“It is not just posturing towards Iran, the US has massively increased its presence in Latin America”, Nelson Davila, Venezuelan ambassador to Australia told a July 14 forum. The gathering was part of the “Underground Talk” series at the New International Bookshop at Melbourne Trades Hall.
“In recent weeks the US has moved huge numbers of soldiers into seven new bases in Colombia, another 7000 troops on mobile bases — warships — in Costa Rica, Panama, the Antilles and Curacao. All are within minutes of attack time off Venezuela or Cuba … Venezuela has already lodged a diplomatic protest about the incursion into our airspace of two Dutch F-16 fighter planes.”
On July 1, Francisco Antonio Chávez Abarca, a Salvadoran with CIA links, was arrested attempting to enter Venezuela. On July 6, he was extradited to Cuba to face charges of a series of bomb attacks there in 1997. Davila told the forum that at the time of his arrest, Chavez Abarca “had C-4 explosive which he would have used during the September elections, including against his own people, the Venezuelan opposition”.
He planned to detonate a bomb at an opposition rally so the world media and the US could blame the Venezuelan government, providing a pretext for intervention.
“Why attack Venezuela?”, Davila asked. “Because Venezuela is free to determine our own future. Until 1998, Venezuela was governed by the rich and powerful elite and the misnamed bipartisan ‘representative democracy’ … Since President Chavez has come to power there have been radical changes and achievements … It hasn’t been easy, we’ve made mistakes and had to correct them, but we have focused on redistributing the oil wealth as best and equally as we can.
“Remember that in 2002, the US backed a coup against Venezuela, so in reclaiming our sovereignty over our oil wealth we also have to ensure there is no US military attache based in Venezuela. This is a radical new concept … Prior to 1998, the US military had their own offices at our military bases.
“But now Venezuela is constructing a better model for our people: socialism. … And just as Cuba was attacked after chosing her socialist road, so too are we. The lies of the media know no bounds — they accuse us of being ready to take from our people [claiming] if you own two houses, the government would take one. This is a lie.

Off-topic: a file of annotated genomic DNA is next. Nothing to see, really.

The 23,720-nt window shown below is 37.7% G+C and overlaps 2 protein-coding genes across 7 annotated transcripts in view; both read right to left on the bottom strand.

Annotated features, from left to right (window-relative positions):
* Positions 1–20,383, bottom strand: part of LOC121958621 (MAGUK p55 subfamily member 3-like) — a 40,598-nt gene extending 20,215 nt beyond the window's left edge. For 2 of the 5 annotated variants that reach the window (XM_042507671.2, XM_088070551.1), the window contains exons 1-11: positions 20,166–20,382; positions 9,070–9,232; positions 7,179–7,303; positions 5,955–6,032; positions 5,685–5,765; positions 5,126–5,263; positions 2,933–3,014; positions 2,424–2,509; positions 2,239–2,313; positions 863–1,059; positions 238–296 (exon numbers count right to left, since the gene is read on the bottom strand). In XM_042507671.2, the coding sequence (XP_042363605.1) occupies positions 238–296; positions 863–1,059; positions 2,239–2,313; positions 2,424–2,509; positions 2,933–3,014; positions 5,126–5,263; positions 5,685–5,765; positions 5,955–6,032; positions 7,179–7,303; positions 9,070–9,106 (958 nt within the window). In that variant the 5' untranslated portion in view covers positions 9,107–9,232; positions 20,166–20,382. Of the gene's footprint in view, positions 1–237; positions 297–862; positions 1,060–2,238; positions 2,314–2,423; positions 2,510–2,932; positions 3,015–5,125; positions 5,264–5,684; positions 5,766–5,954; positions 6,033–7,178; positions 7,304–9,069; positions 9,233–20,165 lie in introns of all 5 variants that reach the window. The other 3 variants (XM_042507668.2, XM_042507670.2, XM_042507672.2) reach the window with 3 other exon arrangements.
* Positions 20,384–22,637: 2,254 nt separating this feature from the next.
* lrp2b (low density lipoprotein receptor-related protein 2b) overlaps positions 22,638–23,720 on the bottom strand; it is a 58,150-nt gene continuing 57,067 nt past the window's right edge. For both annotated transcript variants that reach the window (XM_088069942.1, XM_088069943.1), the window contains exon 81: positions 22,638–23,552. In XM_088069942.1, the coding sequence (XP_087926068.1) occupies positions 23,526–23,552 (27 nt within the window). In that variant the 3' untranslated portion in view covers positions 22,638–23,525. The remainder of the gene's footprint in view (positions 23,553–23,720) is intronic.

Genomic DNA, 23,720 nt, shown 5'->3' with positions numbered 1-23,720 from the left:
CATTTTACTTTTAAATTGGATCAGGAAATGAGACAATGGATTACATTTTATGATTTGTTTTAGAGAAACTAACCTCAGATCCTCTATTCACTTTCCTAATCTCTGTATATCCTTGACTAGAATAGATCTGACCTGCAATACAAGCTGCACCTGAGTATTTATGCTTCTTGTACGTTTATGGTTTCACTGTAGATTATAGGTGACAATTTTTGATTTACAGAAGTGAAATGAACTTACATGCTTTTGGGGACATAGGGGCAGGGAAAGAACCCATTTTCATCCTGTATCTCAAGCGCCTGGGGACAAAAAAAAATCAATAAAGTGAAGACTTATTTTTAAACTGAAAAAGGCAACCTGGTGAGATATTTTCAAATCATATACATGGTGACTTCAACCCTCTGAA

However [people in] capitalist nations around the world are facing unprecedented foreclosures — in those countries the state will repossess houses for private corporations and banks.
“People are losing their homes in capitalist nations, not socialist ones.”
Davila explained that the US was threatening physical violence because it was failing in the war of ideas. “In the USA for example, there are over 25 million very poor people — this is the equivalent of the whole population of Venezuela — and they need solutions.
“So really this is an ideological battle between socialism and capitalism. Capitalism has dominated the world for the past two centuries, but it is now being challenged head on by 21st century socialism.
“From the Empire’s perspective they must do anything they can to stop the Bolivarian revolution in Venezuela. Not only do we promote socialist ideology — but we are achieving concretely better outcomes for our people.
“We have already achieved the UN Millennium Goals. We are solving our own problems, in the areas of the environment, housing, health, literacy — even UNESCO has praised these achievements.
“And this support of our people is why despite 12 or more elections in a decade, support for our president and the revolution continues to grow.
“Our socialism has elements of the socialisms of the past, previous models which were tried and developed, but we also develop our own, new theories and actions. Most importantly, we do not reject our past but embrace our indigenous heritage.
“We have indigenous participation from the lowest to the highest levels … as well as recognising Indigenous resistance and valuing culture. We have even got dedicated indigenous universities. This year four aboriginal Australian students will travel to study at our Indigenous university.”
Davila also pointed to “another significant motive [for the US] to intervene in Venezuela is the same reason they attacked Iraq: the Empire needs oil.
“In Iraq’s case the WMD lie was the pretext, in Iran’s case nuclear programs. In Latin America they use [allegations of] narcotrafficking. And specifically against Venezuela they use the case of the Revolutionary Armed Forces of Colombia guerrillas at every opportunity to create the pretext for intervention.”